We clearly have
$$\underline{\mu}(E)=\sup\{\mu(A):A\in M, A\subset E \} \geqslant \sup\{\mu(A):A\in M, A\subset E \textrm{ and } \mu(A)<\infty\}$$

Case 1: If, for all $A\in M$, $A\subset E$, we have $\mu(A)<\infty$ then we have $$\underline{\mu}(E)=\sup\{\mu(A):A\in M, A\subset E \} = \sup\{\mu(A):A\in M, A\subset E \textrm{ and } \mu(A)<\infty\}$$

Case 2: Now, suppose there is $A_0\in M$, $A_0\subset E$ such that $\mu(A_0)=\infty$. Then $\underline{\mu}(E)=\infty$ and, since $\mu$ is semifinite, we have that $$\sup\{\mu(A):A\in M, A\subset A_0 \textrm{ and } \mu(A)<\infty\}=\mu(A_0)=\infty$$ So we have $$\infty=\underline{\mu}(E)=\sup\{\mu(A):A\in M, A\subset E \} \geqslant \sup\{\mu(A):A\in M, A\subset E \textrm{ and } \mu(A)<\infty\}\geqslant \\ \geqslant \sup\{\mu(A):A\in M, A\subset A_0 \textrm{ and } \mu(A)<\infty\}=\infty$$ So we have $$\underline{\mu}(E)=\infty= \sup\{\mu(A):A\in M, A\subset E \textrm{ and } \mu(A)<\infty\}$$

End of proof of the lemma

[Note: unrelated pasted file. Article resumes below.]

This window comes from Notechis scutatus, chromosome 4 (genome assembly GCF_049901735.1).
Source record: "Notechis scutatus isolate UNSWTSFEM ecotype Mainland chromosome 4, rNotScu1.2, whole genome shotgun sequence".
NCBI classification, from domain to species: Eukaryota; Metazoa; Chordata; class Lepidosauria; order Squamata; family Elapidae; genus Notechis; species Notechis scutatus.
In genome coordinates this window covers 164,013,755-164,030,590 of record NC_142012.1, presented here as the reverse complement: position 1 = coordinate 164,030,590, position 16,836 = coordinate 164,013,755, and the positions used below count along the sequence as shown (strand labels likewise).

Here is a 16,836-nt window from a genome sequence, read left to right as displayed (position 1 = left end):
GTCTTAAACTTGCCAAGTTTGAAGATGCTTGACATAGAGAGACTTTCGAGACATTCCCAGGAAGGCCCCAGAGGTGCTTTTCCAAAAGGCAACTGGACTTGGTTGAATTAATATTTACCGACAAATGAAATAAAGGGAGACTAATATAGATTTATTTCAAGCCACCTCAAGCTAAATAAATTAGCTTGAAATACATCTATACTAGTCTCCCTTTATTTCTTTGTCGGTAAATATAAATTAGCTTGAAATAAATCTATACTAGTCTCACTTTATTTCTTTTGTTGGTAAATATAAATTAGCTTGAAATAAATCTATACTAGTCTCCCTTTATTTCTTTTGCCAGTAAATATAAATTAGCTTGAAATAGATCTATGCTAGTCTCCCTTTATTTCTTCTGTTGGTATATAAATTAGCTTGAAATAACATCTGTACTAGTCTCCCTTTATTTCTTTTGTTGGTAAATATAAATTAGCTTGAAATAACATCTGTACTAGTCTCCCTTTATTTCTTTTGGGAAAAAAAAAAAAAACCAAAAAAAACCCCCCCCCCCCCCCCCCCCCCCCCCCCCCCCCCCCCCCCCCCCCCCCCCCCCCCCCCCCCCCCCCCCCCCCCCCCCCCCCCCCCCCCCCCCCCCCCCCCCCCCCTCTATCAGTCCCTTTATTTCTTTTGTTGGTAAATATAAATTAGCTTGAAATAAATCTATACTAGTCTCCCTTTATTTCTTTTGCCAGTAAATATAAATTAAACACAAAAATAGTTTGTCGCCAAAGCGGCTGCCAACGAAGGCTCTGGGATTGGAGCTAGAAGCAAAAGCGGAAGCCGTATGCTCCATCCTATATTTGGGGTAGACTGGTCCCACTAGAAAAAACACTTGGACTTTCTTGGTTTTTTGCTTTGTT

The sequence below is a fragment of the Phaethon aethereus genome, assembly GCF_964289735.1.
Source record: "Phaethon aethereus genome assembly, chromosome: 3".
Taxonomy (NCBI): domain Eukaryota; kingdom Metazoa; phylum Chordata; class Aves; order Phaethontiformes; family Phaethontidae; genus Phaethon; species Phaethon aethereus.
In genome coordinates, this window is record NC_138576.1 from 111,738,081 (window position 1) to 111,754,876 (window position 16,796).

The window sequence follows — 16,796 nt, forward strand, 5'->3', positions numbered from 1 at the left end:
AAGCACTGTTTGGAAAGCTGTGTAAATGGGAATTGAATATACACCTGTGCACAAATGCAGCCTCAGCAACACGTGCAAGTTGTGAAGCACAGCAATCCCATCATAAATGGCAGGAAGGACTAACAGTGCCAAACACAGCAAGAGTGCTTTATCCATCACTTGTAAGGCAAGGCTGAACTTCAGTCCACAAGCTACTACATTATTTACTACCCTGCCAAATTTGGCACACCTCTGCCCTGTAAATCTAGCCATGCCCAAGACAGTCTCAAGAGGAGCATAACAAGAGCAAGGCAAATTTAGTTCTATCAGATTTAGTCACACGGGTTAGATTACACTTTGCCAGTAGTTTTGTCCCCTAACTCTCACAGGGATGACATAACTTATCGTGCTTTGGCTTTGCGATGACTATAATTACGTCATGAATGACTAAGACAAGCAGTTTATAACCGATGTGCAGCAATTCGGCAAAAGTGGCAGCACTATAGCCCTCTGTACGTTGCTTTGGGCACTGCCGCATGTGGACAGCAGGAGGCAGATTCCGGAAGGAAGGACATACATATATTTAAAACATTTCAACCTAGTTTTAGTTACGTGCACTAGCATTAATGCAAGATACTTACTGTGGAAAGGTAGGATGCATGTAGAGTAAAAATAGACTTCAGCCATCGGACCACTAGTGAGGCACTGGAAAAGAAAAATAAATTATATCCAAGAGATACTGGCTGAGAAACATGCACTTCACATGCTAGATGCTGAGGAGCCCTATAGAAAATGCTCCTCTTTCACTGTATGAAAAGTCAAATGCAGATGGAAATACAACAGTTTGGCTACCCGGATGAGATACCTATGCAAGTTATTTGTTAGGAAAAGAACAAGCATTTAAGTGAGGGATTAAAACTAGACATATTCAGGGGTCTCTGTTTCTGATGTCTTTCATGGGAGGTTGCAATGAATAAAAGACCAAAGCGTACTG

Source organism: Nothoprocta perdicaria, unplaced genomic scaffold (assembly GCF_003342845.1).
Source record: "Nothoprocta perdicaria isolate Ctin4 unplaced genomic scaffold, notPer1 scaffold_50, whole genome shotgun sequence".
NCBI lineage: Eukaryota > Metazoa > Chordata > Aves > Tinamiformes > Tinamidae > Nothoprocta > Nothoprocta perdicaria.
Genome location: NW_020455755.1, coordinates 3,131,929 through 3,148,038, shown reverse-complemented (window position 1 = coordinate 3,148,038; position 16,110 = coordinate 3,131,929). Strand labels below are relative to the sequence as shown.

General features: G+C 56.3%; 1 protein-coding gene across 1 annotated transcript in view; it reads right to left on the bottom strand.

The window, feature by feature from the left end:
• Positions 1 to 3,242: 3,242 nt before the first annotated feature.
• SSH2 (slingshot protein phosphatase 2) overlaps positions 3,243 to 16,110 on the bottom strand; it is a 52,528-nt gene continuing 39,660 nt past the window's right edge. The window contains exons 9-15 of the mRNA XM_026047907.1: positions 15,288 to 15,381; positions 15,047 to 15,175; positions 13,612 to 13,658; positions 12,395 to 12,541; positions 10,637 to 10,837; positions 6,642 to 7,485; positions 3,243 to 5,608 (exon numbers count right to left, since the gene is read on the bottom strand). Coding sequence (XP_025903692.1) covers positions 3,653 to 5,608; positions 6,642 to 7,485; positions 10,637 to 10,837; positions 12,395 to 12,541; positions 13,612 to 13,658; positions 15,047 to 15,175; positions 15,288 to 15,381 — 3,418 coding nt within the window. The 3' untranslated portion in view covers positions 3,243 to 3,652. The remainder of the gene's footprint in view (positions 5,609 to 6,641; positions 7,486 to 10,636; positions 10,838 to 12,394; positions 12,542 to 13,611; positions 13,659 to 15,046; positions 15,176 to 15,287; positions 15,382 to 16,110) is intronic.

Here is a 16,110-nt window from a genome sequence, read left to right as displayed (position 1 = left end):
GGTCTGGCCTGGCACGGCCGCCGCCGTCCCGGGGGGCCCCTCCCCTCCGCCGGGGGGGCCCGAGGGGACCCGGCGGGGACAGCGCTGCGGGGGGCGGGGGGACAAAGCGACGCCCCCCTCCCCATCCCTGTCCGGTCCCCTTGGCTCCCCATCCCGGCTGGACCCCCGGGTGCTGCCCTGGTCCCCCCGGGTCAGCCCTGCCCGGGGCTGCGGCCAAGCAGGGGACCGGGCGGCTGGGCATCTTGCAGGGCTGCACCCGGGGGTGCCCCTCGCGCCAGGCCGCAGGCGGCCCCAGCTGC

Step 1 - $\underline{\mu}$ is a measure.

Proof -

It is clear that $\tilde{\mu}$ is a non-negative well-defined function on $\tilde{M}$.

i.) $\underline{\mu}(\emptyset) = \mu(\emptyset) = 0$

ii.) Let $\{E_j\}_{1}^{\infty}$ be a sequence of disjoint sets in $\tilde{M}$. Set, $$E = \bigcup_{1}^{\infty}E_j$$ Then, by the lemma, we have: \begin{align*} \underline{\mu}\left ( \bigcup_{1}^{\infty}E_j \right ) & = \sup\left\{\mu(A):A\in M, A\subset \bigcup_{1}^{\infty}E_j \textrm{ and } \mu(A)<\infty \right\} \end{align*} Since each $E_j \in \tilde{M}$, then, for each $A\in M$, $A\subset \bigcup_{1}^{\infty}E_j$ and $\mu(A)<\infty$, we have $E_j \cap A \in M$ and $$\mu(A)=\sum_1^\infty\mu(E_j \cap A)$$ So we have \begin{align*} \underline{\mu}\left ( \bigcup_{1}^{\infty}E_j \right ) & = \sup\left\{\mu(A):A\in M, A\subset \bigcup_{1}^{\infty}E_j \textrm{ and } \mu(A)<\infty \right\}=\\ & = \sup\left\{\sum_1^\infty\mu(A \cap E_j):A\in M, A\subset \bigcup_{1}^{\infty}E_j \textrm{ and } \mu(A)<\infty \right\}\leqslant \\ &\leqslant \sum_1^\infty\sup\left\{\mu(A \cap E_j):A\in M, A\subset \bigcup_{1}^{\infty}E_j \textrm{ and } \mu(A)<\infty \right\}\leqslant \\ &\leqslant\sum_1^\infty\sup\left\{\mu(B):B\in M, B\subset E_j \textrm{ and } \mu(B)<\infty \right\}= \\ &= \sum_1^\infty \underline{\mu}( E_j ) & \leqslant \end{align*}